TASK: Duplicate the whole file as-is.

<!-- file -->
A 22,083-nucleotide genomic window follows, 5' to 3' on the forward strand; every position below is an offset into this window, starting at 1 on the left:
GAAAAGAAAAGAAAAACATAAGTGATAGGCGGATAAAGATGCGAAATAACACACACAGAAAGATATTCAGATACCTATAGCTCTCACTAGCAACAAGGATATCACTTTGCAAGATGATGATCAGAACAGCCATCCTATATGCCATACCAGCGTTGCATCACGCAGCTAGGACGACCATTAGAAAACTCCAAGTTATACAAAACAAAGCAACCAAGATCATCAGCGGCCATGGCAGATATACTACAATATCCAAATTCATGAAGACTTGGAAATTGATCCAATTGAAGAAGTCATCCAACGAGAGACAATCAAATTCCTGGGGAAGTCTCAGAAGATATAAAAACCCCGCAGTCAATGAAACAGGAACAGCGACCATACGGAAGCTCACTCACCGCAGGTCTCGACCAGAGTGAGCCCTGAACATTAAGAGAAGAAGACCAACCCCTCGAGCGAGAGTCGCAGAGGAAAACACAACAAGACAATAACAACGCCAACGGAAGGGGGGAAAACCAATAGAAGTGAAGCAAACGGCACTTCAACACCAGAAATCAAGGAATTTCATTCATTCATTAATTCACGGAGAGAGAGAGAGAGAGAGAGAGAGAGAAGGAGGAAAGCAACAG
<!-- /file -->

A 22,083-nucleotide genomic window follows, 5' to 3' on the forward strand; every position below is an offset into this window, starting at 1 on the left:
GAAAAGAAAAGAAAAACATAAGTGATAGGCGGATAAAGATGCGAAATAACACACACAGAAAGATATTCAGATACCTATAGCTCTCACTAGCAACAAGGATATCACTTTGCAAGATGATGATCAGAACAGCCATCCTATATGCCATACCAGCGTTGCATCACGCAGCTAGGACGACCATTAGAAAACTCCAAGTTATACAAAACAAAGCAACCAAGATCATCAGCGGCCATGGCAGATATACTACAATATCCAAATTCATGAAGACTTGGAAATTGATCCAATTGAAGAAGTCATCCAACGAGAGACAATCAAATTCCTGGGGAAGTCTCAGAAGATATAAAAACCCCGCAGTCAATGAAACAGGAACAGCGACCATACGGAAGCTCACTCACCGCAGGTCTCGACCAGAGTGAGCCCTGAACATTAAGAGAAGAAGACCAACCCCTCGAGCGAGAGTCGCAGAGGAAAACACAACAAGACAATAACAACGCCAACGGAAGGGGGGAAAACCAATAGAAGTGAAGCAAACGGCACTTCAACACCAGAAATCAAGGAATTTCATTCATTCATTAATTCACGGAGAGAGAGAGAGAGAGAGAGAGAGAGAAGGAGGAAAGCAACAG